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The unrest has tested the president's efforts to seek ethnic reconciliation
Authorities have instructed that security teams accompany medical personnel
Rakhine has seen attacks and counterattacks between Muslims and Buddhists
Fresh sectarian clashes in Myanmar’s western state of Rakhine killed three people and left more than 400 houses, a monastery and a mosque burned to the ground, authorities said Tuesday.
The clashes began Sunday night and spread to four townships, said state Attorney General Hla Thein.
Rakhine is home to the Rohingya, an ethnic Muslim minority who say they have been persecuted by the Myanmar military during its decades of authoritarian rule.
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The unrest between the majority Buddhists and the Rohingya minority began five months ago and has tested the efforts of President Thein Sein’s administration to seek reconciliation with Myanmar’s different ethnic groups and move the country toward more democratic governance.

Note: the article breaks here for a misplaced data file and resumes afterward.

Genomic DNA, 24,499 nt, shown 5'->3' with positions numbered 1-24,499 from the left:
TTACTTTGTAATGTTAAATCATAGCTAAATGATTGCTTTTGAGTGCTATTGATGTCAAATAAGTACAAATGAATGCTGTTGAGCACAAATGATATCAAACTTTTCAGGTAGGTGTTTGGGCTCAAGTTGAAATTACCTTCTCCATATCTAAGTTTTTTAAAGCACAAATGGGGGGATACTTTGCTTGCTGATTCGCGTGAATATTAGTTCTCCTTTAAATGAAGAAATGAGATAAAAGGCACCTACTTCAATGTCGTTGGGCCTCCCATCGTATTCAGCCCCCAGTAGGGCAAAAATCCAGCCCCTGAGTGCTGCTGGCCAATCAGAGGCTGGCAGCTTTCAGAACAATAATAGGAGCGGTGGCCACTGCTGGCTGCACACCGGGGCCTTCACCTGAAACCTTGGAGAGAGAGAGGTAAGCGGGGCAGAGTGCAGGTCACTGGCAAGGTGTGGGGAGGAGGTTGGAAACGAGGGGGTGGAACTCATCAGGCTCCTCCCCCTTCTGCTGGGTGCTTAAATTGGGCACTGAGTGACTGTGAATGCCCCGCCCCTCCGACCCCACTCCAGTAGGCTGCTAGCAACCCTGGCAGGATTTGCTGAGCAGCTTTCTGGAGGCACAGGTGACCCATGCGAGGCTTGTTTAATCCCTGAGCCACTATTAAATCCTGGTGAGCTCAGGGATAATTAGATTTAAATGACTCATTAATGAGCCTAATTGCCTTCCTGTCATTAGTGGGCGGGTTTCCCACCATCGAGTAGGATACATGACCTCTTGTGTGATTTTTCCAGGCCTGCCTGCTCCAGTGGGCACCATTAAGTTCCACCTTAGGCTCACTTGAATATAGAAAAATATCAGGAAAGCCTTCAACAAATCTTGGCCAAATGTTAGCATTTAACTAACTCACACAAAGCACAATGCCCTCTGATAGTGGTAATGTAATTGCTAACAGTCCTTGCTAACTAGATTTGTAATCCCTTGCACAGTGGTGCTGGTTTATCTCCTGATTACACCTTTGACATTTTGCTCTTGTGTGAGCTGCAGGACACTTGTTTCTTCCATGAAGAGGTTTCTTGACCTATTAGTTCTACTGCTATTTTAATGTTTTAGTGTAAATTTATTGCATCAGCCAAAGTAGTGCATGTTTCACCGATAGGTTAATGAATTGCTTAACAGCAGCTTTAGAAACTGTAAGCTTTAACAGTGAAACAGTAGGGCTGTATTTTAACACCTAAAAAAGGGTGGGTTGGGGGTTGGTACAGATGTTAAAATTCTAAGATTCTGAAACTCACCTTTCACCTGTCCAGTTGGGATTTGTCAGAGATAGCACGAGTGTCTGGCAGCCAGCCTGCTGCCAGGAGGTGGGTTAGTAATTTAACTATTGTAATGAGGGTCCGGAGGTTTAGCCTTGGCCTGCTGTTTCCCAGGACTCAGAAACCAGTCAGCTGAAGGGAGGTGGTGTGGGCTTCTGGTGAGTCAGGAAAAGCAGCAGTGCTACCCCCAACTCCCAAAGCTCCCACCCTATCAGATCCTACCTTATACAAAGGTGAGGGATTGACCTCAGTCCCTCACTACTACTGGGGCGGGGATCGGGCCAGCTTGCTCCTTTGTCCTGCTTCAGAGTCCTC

Authorities have declared at state of emergency in two of the townships, with the state’s prime minister instructing that medical teams be accompanied by security personnel when they visit them.
The situation in the region has been tense since May when police detained three Muslim men in relation to the rape and killing of a Buddhist woman. Two of the men were sentenced to death; the third hanged himself while in detention.
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News of the crime appears to have motivated several hundred people to attack a bus in Rakhine in early June, killing 10 Muslims who were on board.
The violence then spread across the northern part of the state, resulting in the destruction of thousands of homes and the deaths of dozens, according to the government.
The national government declared a state of emergency in Rakhine, bringing in the military to help restore order.
Hundreds of Rohingyas tried to cross the border into neighboring Bangladesh, but were turned back.
Bangladesh said it already has too many Rohingya refugees, estimating that about 300,000 live in the country.